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Title 

Aboveground whitefly infestation-mediated reshaping of the root microbiota

Authors 

Hyun Gi KongB K KimGeun Cheol SongSoohyun LeeChoong-Min Ryu

Publisher 

Frontiers Research Foundation

Issue Date 

2016

Citation 

Frontiers in Microbiology, vol. 7, no. 0, pp. 1314-1314

Keywords 

Bacterial communityMicrobiotaPepperPGPRPseudomonasPyrosequencingRhizosphereWhitefly infestation

Abstract 

Plants respond to various types of herbivore and pathogen attack using well-developed defensive machinery designed for self-protection. Infestation from phloem-sucking insects such as whitefly and aphid on plant leaves was previously shown to influence both the saprophytic and pathogenic bacterial community in the plant rhizosphere. However, the modulation of the root microbial community by plants following insect infestation has been largely unexplored. Only limited studies of culture-dependent bacterial diversity caused by whitefly and aphid have been conducted. In this study, to obtain a complete picture of the belowground microbiome community, we performed high-speed and high-throughput next-generation sequencing. We sampled the rhizosphere soils of pepper seedlings at 0, 1, and 2 weeks after whitefly infestation versus the water control. We amplified a partial 16S ribosomal RNA gene (V1-V3 region) by polymerase chain reaction with specific primers. Our analysis revealed that whitefly infestation reshaped the overall microbiota structure compared to that of the control rhizosphere, even after 1 week of infestation. Examination of the relative abundance distributions of microbes demonstrated that whitefly infestation shifted the proteobacterial groups at week 2. Intriguingly, the population of Pseudomonadales of the class Gammaproteobacteria significantly increased after 2 weeks of whitefly infestation, and the fluorescent Pseudomonas spp. recruited to the rhizosphere were confirmed to exhibit insect-killing capacity. Additionally, three taxa, including Caulobacteraceae, Enterobacteriaceae, and Flavobacteriaceae, and three genera, including Achromobacter, Janthinobacterium, and Stenotrophomonas, were the most abundant bacterial groups in the whitefly infested plant rhizosphere. Our results indicate that whitefly infestation leads to the recruitment of specific groups of rhizosphere bacteria by the plant, which confer beneficial traits to the host plant. This study provides a new framework for investigating how aboveground insect feeding modulates the belowground microbiome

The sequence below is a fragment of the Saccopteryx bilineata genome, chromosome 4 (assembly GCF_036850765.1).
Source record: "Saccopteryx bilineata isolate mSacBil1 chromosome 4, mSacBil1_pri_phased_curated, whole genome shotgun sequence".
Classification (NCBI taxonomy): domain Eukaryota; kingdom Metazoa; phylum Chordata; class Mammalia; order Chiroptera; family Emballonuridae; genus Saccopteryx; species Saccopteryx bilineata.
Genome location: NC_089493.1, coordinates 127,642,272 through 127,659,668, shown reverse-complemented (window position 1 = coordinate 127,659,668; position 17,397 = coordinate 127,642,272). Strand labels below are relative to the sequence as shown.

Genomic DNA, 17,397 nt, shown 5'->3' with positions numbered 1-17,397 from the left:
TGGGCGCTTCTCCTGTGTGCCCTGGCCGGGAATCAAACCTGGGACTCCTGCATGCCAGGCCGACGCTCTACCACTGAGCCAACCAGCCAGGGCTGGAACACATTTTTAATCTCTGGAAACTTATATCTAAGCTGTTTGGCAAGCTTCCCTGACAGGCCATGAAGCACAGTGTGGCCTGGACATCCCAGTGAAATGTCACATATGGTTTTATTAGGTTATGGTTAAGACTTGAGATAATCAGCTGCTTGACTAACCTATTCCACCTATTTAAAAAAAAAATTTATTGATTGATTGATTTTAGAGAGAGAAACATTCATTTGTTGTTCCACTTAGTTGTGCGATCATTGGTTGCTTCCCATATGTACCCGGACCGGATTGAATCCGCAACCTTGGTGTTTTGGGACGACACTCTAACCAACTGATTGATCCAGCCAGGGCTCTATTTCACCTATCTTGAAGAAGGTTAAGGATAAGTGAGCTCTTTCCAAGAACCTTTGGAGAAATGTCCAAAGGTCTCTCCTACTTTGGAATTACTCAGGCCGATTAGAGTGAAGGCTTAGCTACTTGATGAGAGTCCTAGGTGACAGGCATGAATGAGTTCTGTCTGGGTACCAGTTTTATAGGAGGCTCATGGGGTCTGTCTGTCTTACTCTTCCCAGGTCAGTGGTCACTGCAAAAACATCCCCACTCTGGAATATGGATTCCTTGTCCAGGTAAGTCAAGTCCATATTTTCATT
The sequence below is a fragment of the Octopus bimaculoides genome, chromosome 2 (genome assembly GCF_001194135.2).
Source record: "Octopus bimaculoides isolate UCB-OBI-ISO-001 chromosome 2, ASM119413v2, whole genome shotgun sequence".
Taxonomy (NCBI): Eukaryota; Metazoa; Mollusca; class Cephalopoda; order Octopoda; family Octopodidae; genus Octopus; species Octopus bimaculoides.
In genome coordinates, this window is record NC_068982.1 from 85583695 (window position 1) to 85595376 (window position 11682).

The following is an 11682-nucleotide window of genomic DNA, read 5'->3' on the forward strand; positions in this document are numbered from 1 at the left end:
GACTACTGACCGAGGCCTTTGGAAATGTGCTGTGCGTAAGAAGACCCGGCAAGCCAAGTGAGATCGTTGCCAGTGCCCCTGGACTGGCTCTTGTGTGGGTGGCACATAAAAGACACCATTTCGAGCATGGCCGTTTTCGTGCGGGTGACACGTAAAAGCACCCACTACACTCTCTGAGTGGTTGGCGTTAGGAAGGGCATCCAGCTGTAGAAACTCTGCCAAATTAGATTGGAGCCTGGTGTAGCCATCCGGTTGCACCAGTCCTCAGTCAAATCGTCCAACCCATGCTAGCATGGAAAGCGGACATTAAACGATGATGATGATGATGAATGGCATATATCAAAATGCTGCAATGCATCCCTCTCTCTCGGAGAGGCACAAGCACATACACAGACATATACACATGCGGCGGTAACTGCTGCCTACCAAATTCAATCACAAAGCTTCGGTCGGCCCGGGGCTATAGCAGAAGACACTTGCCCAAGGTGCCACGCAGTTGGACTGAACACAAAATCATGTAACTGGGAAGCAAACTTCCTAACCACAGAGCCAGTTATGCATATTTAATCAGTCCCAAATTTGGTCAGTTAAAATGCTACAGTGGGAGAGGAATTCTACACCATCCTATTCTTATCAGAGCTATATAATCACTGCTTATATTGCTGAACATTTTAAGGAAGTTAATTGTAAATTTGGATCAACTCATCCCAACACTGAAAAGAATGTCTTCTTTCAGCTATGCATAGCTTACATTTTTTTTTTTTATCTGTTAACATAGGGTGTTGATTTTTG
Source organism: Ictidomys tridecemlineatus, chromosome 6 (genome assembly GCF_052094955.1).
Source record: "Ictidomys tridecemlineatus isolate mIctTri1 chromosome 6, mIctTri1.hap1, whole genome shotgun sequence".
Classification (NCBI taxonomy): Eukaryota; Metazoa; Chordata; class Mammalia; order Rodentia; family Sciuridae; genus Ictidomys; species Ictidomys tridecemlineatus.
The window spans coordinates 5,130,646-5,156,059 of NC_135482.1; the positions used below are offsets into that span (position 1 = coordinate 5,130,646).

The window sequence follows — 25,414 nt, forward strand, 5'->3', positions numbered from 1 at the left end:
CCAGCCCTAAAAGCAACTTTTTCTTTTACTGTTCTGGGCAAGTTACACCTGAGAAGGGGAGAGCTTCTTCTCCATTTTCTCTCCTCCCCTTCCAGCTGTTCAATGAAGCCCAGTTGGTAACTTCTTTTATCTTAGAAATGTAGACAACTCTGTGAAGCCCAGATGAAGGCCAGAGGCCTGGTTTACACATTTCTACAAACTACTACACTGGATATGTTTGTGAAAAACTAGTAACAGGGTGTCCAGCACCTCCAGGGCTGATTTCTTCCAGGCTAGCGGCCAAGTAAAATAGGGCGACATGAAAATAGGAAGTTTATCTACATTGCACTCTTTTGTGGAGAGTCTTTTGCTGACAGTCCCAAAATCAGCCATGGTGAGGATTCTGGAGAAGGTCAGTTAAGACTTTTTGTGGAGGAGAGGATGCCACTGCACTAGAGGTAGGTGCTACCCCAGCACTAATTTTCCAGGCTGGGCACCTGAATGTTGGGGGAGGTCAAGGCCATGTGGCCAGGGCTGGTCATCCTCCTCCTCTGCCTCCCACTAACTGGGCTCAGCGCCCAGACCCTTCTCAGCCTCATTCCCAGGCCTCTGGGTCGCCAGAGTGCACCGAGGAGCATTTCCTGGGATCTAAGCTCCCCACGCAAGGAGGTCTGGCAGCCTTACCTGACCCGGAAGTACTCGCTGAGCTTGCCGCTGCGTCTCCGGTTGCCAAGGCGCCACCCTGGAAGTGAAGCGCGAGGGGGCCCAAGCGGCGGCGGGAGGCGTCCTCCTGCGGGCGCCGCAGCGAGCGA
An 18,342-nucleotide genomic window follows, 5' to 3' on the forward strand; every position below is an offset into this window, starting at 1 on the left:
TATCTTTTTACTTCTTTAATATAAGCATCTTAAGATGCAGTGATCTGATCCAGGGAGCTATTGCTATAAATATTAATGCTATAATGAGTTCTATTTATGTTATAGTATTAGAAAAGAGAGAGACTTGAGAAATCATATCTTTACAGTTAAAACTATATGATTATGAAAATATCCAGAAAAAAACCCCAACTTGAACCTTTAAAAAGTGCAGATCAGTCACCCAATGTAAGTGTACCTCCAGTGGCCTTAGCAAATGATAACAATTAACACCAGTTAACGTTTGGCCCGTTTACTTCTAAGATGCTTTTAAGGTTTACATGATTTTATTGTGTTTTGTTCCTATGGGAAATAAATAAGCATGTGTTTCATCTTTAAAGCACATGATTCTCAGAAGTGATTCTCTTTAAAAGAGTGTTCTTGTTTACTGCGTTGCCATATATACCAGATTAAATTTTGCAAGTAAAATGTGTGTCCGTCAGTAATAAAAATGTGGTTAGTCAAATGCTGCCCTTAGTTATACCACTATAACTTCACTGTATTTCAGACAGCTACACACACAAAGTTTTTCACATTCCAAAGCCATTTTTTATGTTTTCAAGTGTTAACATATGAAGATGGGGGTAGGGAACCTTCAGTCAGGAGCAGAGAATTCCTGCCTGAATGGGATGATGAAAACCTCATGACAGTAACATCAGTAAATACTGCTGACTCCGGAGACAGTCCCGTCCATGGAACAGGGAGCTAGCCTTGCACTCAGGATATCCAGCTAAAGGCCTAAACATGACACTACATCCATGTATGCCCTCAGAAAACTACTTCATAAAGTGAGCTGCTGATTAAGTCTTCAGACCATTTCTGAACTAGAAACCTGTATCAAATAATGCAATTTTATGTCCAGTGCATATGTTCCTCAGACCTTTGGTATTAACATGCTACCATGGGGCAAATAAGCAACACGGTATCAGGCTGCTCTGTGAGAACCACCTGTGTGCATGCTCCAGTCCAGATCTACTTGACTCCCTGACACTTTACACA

ISSN 

1664-302x

Link 

http://dx.doi.org/10.3389/fmicb.2016.01314

Appears in Collections

1. Journal Articles > Journal Articles

Registered Date

2019-05-02


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